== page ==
At the same time, My mother drove me to the DeCordova Museum school. There I drew charcoal nudes, painted with oils, and fabricated Islamic icons for my Muslim grandfather.
At 17, I enlisted in the US Air Force pending completion of High School. I just did not see the point in dallying in false idols and childhood's hoodwinking. The years were going to be rough, and there'd be no peanut butter fluff to cozy breast milk drowned spirits and misguided chance for ME.
Two years later I would be crewing my favorite fighter plane: the Fairchild Republic A-10 Warthog. Tucson Arizona was our Mars. This real world experience would get even more heated when one of our Pilots disappeared on a training mission. It was the first time since the Vietnam War that a U.S warplane went missing for more than 20 days. I remember walking past the pilot’s Motorcycle, covered by a tarp and neglected for over a month while the Brass tried to do a psych evaluation on his ghost. In Massachusetts, they were wondering why there was a snow storm in April. World turning weird.
The event hit home for me when, some 5 years later, it was made into an Unsolved Mysteries episode. The lost plane was found crashed into the side of the Colorado Rockies.
I returned to New England because I love the seasons. I craved them.
I served in the 102nd Fighter Wing on Cape Cod for 6 years, turning wrenches for Air-to-Air Superiority.
In May'99 we went to Turkey and our F-15s got lit by Sadam's radars.
In 2001, our wing was activated and we chased down the shoe bomber.
In 2003 they let me go because I told them that I did not want the Anthrax vaccine.
At full after burner, it takes the F-15 ten minutes to get to New York City.
Why cycling and not, running or shot put or speed skating?
Cycling is peace. Riding your bicycle is a gift and a privilege.
What’s your job all about, why does it fit you?
In 2005 I started working for Fly Over The City messenger services, Chinatown Boston. My forth company in as many years and I would look no further.
What’s your program, like who and what and where is your world?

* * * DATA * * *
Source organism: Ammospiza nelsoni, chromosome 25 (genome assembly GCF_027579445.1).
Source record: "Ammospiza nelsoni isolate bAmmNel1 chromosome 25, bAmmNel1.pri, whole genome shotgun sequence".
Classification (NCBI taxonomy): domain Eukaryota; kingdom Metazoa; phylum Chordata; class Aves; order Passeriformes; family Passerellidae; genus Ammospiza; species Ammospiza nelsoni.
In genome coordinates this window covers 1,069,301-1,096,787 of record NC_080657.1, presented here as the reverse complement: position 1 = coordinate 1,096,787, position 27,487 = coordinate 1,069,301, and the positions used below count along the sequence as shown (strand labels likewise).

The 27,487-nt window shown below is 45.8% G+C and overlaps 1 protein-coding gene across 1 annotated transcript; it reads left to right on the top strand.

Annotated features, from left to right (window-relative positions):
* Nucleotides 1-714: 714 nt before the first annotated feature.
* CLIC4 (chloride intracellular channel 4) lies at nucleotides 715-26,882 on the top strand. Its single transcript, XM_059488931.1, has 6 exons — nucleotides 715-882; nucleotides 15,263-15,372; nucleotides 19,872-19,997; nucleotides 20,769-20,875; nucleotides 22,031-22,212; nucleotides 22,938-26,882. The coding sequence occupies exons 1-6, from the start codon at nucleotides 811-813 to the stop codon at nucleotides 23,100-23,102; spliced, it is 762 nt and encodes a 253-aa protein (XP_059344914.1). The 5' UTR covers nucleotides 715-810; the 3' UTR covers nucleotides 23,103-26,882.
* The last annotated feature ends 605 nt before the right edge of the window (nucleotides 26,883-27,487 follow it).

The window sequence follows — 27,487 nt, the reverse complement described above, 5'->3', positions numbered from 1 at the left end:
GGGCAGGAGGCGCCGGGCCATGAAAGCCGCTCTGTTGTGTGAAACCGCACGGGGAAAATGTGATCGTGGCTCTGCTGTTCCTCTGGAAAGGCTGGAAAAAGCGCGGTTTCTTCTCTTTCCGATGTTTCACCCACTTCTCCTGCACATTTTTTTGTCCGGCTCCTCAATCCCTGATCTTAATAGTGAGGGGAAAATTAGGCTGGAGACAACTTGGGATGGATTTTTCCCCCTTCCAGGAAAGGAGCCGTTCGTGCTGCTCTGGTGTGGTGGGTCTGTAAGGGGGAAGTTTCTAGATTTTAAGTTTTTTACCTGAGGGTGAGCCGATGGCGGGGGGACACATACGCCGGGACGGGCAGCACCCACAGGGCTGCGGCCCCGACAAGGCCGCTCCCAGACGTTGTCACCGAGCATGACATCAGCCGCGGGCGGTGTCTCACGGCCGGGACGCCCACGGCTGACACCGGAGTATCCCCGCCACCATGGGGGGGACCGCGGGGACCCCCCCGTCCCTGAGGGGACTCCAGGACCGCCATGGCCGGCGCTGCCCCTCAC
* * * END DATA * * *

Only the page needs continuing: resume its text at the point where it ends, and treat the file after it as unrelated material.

My world is a blend of Art and Athletics. While concentrating on illustration and graphic design at The Massachusetts College of Art, I made sure to take time for racing and riding. Finding the right balance between the two has been a longstanding challenge, but over the last 4 years I have fashioned a regiment which utilizes bikes and Art as recovery and momentum for the other. This program has changed my life and validated my decisions.
Where you live and why it suits you?
I will be taking temporary residence in the Belmont/Watertown/Lexington MA arena.
From here I will be able to ride to Harris Cyclery in West Newton, as well as perform bike messenger drops in Boston.
This will also afford me a quick ride out to the open roads of some of Massachusetts’ historical towns and roadways, as well as the old state hospital creepy grounds in the Lexington MA shallows.
|Armwarmer Size:||Small - I've got spindly arms.|
|Favorite Garment:||The Stowaway Jacket. Very minimal, well crafted and useful in a variety of conditions. I used it in a summer monsoon that blasted through downtown Boston; although i was soaked, the Stowaway sheltered me from the cold winds and big pelting raindrops. I own the cream one, and it cleans well when hand washed.|
"The first time I rode a century was in 2003 with two of my oldest friends, brothers, who got me into cycling. We rode 115-miles from upstate NY into PA via Port Jervis. And the very next day, we rode back. It was beautiful, middle-earth'ish and definitely epic. Nothing like the 1st time doing a back-to-back double."